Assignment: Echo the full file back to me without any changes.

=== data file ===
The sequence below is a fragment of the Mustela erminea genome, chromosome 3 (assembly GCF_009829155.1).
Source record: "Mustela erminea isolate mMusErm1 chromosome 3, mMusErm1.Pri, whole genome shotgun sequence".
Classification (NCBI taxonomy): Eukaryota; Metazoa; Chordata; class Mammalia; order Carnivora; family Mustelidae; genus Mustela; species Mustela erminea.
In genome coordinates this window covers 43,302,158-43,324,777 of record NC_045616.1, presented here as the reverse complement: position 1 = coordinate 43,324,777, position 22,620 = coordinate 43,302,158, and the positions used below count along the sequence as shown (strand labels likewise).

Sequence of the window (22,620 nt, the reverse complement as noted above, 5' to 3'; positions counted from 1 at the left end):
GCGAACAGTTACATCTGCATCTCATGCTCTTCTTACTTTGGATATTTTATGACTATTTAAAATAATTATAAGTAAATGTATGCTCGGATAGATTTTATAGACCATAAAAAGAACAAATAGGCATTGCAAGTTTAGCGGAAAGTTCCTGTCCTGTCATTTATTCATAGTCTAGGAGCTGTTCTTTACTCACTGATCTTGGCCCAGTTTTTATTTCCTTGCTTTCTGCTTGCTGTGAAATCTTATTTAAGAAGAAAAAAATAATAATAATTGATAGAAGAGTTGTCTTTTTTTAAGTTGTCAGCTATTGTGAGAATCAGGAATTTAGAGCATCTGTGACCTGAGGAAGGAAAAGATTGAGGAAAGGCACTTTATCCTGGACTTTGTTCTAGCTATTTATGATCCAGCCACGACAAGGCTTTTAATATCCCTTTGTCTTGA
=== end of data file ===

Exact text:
The sequence below is a fragment of the Mustela erminea genome, chromosome 3 (assembly GCF_009829155.1).
Source record: "Mustela erminea isolate mMusErm1 chromosome 3, mMusErm1.Pri, whole genome shotgun sequence".
Classification (NCBI taxonomy): Eukaryota; Metazoa; Chordata; class Mammalia; order Carnivora; family Mustelidae; genus Mustela; species Mustela erminea.
In genome coordinates this window covers 43,302,158-43,324,777 of record NC_045616.1, presented here as the reverse complement: position 1 = coordinate 43,324,777, position 22,620 = coordinate 43,302,158, and the positions used below count along the sequence as shown (strand labels likewise).

Sequence of the window (22,620 nt, the reverse complement as noted above, 5' to 3'; positions counted from 1 at the left end):
GCGAACAGTTACATCTGCATCTCATGCTCTTCTTACTTTGGATATTTTATGACTATTTAAAATAATTATAAGTAAATGTATGCTCGGATAGATTTTATAGACCATAAAAAGAACAAATAGGCATTGCAAGTTTAGCGGAAAGTTCCTGTCCTGTCATTTATTCATAGTCTAGGAGCTGTTCTTTACTCACTGATCTTGGCCCAGTTTTTATTTCCTTGCTTTCTGCTTGCTGTGAAATCTTATTTAAGAAGAAAAAAATAATAATAATTGATAGAAGAGTTGTCTTTTTTTAAGTTGTCAGCTATTGTGAGAATCAGGAATTTAGAGCATCTGTGACCTGAGGAAGGAAAAGATTGAGGAAAGGCACTTTATCCTGGACTTTGTTCTAGCTATTTATGATCCAGCCACGACAAGGCTTTTAATATCCCTTTGTCTTGA